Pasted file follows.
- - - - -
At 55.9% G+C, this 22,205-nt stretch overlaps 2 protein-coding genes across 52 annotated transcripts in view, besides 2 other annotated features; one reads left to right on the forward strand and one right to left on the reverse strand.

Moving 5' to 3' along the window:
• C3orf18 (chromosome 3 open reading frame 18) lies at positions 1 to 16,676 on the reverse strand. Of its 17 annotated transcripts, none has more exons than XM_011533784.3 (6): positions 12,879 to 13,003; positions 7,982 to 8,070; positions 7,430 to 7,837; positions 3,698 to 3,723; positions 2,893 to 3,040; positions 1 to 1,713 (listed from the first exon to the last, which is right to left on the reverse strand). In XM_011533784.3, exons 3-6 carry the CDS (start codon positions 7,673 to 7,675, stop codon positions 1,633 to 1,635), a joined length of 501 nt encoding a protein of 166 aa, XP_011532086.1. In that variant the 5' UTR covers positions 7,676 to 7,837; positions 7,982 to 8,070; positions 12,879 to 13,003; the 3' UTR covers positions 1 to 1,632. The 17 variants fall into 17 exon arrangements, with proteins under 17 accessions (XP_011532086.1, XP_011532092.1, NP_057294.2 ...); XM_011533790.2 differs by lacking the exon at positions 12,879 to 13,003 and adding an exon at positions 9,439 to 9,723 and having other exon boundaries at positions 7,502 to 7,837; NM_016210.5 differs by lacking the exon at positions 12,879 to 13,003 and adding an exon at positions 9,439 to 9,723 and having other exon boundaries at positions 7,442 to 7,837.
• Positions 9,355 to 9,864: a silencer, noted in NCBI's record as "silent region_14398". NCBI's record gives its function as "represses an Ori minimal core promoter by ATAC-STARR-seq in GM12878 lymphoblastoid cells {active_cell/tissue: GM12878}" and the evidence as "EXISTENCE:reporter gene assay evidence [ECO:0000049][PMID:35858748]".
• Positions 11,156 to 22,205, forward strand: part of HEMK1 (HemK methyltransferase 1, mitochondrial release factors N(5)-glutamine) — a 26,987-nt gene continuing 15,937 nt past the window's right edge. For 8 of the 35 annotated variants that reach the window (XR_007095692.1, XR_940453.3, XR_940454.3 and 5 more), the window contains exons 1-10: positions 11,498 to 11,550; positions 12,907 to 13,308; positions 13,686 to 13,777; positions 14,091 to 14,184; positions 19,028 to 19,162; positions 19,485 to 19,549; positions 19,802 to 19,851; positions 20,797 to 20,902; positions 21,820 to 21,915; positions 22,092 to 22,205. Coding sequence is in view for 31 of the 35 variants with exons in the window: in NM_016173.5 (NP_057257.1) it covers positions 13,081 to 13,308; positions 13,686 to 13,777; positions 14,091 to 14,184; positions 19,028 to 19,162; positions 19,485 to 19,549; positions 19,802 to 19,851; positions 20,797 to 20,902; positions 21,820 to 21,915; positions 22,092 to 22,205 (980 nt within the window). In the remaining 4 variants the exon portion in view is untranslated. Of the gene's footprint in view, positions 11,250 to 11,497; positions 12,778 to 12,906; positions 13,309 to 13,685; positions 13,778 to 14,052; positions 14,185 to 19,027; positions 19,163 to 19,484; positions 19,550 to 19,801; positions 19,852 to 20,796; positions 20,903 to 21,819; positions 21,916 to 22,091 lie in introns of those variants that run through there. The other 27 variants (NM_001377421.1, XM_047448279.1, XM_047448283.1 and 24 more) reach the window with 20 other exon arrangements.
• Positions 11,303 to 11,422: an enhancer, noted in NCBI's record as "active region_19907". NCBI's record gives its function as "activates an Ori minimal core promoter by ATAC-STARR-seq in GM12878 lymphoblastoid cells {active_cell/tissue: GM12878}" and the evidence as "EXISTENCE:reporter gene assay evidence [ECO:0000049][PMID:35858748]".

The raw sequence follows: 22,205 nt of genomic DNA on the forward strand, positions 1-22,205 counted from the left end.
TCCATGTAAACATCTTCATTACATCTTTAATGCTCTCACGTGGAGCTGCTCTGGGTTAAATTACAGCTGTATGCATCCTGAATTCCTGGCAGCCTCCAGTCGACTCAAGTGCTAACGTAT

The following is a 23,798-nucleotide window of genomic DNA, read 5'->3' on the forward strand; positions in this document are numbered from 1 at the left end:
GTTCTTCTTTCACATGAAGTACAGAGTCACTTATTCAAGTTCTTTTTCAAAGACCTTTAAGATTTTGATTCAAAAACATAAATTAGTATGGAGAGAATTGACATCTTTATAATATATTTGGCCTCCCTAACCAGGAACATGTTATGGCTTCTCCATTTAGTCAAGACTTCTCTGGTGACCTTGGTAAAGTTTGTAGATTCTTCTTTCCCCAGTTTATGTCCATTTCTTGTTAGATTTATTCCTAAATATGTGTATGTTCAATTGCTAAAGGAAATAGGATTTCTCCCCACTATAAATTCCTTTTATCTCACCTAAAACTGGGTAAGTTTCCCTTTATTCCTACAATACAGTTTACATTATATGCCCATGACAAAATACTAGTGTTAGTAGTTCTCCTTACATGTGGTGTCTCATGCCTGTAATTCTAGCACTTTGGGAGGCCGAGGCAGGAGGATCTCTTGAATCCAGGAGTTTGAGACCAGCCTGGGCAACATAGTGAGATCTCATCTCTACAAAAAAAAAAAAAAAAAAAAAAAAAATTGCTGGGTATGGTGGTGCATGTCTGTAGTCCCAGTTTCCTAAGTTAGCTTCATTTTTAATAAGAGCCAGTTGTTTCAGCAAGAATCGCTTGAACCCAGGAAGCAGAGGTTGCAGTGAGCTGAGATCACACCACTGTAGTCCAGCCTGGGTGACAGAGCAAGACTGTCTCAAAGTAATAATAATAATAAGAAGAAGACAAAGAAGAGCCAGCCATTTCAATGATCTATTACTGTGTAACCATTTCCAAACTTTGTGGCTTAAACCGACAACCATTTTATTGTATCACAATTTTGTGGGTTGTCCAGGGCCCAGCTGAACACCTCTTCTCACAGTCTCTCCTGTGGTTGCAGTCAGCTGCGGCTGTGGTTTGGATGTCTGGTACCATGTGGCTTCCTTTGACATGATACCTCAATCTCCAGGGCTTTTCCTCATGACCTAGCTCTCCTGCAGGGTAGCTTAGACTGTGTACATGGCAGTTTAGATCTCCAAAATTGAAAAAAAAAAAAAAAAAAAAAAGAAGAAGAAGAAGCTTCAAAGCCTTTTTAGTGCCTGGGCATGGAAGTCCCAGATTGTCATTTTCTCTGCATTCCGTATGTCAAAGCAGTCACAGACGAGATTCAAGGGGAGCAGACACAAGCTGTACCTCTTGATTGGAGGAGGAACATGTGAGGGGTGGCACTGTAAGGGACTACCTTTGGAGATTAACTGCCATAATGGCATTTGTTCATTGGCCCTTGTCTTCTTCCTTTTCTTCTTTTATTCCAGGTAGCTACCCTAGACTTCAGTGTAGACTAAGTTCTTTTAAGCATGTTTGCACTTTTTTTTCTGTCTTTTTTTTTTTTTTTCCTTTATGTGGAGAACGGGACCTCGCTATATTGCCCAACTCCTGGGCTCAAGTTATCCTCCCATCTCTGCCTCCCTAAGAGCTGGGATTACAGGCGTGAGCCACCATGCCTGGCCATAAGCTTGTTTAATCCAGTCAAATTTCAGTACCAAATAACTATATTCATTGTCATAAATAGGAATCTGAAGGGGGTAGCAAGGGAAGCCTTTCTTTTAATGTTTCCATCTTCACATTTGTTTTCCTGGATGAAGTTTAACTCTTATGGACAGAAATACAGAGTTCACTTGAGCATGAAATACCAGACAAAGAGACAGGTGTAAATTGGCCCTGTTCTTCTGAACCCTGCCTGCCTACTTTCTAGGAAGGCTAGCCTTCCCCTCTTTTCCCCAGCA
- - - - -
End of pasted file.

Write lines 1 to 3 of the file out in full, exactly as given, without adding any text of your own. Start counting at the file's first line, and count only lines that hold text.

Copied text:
At 55.9% G+C, this 22,205-nt stretch overlaps 2 protein-coding genes across 52 annotated transcripts in view, besides 2 other annotated features; one reads left to right on the forward strand and one right to left on the reverse strand.

Moving 5' to 3' along the window:
• C3orf18 (chromosome 3 open reading frame 18) lies at positions 1 to 16,676 on the reverse strand. Of its 17 annotated transcripts, none has more exons than XM_011533784.3 (6): positions 12,879 to 13,003; positions 7,982 to 8,070; positions 7,430 to 7,837; positions 3,698 to 3,723; positions 2,893 to 3,040; positions 1 to 1,713 (listed from the first exon to the last, which is right to left on the reverse strand). In XM_011533784.3, exons 3-6 carry the CDS (start codon positions 7,673 to 7,675, stop codon positions 1,633 to 1,635), a joined length of 501 nt encoding a protein of 166 aa, XP_011532086.1. In that variant the 5' UTR covers positions 7,676 to 7,837; positions 7,982 to 8,070; positions 12,879 to 13,003; the 3' UTR covers positions 1 to 1,632. The 17 variants fall into 17 exon arrangements, with proteins under 17 accessions (XP_011532086.1, XP_011532092.1, NP_057294.2 ...); XM_011533790.2 differs by lacking the exon at positions 12,879 to 13,003 and adding an exon at positions 9,439 to 9,723 and having other exon boundaries at positions 7,502 to 7,837; NM_016210.5 differs by lacking the exon at positions 12,879 to 13,003 and adding an exon at positions 9,439 to 9,723 and having other exon boundaries at positions 7,442 to 7,837.